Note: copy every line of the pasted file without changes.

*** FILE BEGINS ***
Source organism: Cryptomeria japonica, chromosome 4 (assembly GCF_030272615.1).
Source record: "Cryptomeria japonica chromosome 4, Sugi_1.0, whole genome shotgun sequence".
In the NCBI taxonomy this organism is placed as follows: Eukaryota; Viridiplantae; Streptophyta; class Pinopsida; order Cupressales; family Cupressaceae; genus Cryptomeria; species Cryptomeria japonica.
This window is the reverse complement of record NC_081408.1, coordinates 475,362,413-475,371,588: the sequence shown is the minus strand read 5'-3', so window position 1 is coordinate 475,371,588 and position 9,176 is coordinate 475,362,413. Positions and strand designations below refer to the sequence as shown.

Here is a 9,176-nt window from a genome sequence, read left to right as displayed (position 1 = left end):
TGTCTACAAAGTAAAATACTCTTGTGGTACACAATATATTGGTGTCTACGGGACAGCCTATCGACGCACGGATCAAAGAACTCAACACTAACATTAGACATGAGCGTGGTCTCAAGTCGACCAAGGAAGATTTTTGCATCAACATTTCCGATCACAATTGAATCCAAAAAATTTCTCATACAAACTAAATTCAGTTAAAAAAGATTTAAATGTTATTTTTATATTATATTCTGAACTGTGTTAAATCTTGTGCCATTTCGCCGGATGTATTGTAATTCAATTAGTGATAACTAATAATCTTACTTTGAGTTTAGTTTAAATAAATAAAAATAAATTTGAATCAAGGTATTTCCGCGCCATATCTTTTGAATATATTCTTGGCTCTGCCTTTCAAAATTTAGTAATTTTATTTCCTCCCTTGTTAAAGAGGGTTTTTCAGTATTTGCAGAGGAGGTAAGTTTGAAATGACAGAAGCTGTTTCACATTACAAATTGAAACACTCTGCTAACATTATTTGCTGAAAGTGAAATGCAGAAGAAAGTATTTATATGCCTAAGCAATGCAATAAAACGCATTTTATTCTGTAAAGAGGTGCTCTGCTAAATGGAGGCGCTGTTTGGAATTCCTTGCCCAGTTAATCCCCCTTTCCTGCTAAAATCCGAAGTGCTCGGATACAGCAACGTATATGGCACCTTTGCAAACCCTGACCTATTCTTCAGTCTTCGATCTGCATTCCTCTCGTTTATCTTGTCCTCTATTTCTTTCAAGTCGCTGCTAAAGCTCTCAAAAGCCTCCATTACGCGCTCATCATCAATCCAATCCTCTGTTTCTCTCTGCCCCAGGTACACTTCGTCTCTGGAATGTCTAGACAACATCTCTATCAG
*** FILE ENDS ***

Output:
Source organism: Cryptomeria japonica, chromosome 4 (assembly GCF_030272615.1).
Source record: "Cryptomeria japonica chromosome 4, Sugi_1.0, whole genome shotgun sequence".
In the NCBI taxonomy this organism is placed as follows: Eukaryota; Viridiplantae; Streptophyta; class Pinopsida; order Cupressales; family Cupressaceae; genus Cryptomeria; species Cryptomeria japonica.
This window is the reverse complement of record NC_081408.1, coordinates 475,362,413-475,371,588: the sequence shown is the minus strand read 5'-3', so window position 1 is coordinate 475,371,588 and position 9,176 is coordinate 475,362,413. Positions and strand designations below refer to the sequence as shown.

Here is a 9,176-nt window from a genome sequence, read left to right as displayed (position 1 = left end):
TGTCTACAAAGTAAAATACTCTTGTGGTACACAATATATTGGTGTCTACGGGACAGCCTATCGACGCACGGATCAAAGAACTCAACACTAACATTAGACATGAGCGTGGTCTCAAGTCGACCAAGGAAGATTTTTGCATCAACATTTCCGATCACAATTGAATCCAAAAAATTTCTCATACAAACTAAATTCAGTTAAAAAAGATTTAAATGTTATTTTTATATTATATTCTGAACTGTGTTAAATCTTGTGCCATTTCGCCGGATGTATTGTAATTCAATTAGTGATAACTAATAATCTTACTTTGAGTTTAGTTTAAATAAATAAAAATAAATTTGAATCAAGGTATTTCCGCGCCATATCTTTTGAATATATTCTTGGCTCTGCCTTTCAAAATTTAGTAATTTTATTTCCTCCCTTGTTAAAGAGGGTTTTTCAGTATTTGCAGAGGAGGTAAGTTTGAAATGACAGAAGCTGTTTCACATTACAAATTGAAACACTCTGCTAACATTATTTGCTGAAAGTGAAATGCAGAAGAAAGTATTTATATGCCTAAGCAATGCAATAAAACGCATTTTATTCTGTAAAGAGGTGCTCTGCTAAATGGAGGCGCTGTTTGGAATTCCTTGCCCAGTTAATCCCCCTTTCCTGCTAAAATCCGAAGTGCTCGGATACAGCAACGTATATGGCACCTTTGCAAACCCTGACCTATTCTTCAGTCTTCGATCTGCATTCCTCTCGTTTATCTTGTCCTCTATTTCTTTCAAGTCGCTGCTAAAGCTCTCAAAAGCCTCCATTACGCGCTCATCATCAATCCAATCCTCTGTTTCTCTCTGCCCCAGGTACACTTCGTCTCTGGAATGTCTAGACAACATCTCTATCAG